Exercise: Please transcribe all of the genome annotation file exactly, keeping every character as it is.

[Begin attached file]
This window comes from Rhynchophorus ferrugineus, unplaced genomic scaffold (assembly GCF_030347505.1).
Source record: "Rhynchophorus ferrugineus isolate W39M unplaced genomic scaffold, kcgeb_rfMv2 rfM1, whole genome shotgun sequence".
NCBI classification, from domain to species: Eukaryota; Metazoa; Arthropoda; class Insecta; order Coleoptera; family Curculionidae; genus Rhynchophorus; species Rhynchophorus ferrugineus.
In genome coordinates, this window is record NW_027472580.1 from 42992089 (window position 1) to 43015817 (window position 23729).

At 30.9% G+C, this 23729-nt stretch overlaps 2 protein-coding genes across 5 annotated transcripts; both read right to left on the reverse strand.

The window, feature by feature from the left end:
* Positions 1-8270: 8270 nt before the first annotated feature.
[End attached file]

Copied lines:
This window comes from Rhynchophorus ferrugineus, unplaced genomic scaffold (assembly GCF_030347505.1).
Source record: "Rhynchophorus ferrugineus isolate W39M unplaced genomic scaffold, kcgeb_rfMv2 rfM1, whole genome shotgun sequence".
NCBI classification, from domain to species: Eukaryota; Metazoa; Arthropoda; class Insecta; order Coleoptera; family Curculionidae; genus Rhynchophorus; species Rhynchophorus ferrugineus.
In genome coordinates, this window is record NW_027472580.1 from 42992089 (window position 1) to 43015817 (window position 23729).

At 30.9% G+C, this 23729-nt stretch overlaps 2 protein-coding genes across 5 annotated transcripts; both read right to left on the reverse strand.

The window, feature by feature from the left end:
* Positions 1-8270: 8270 nt before the first annotated feature.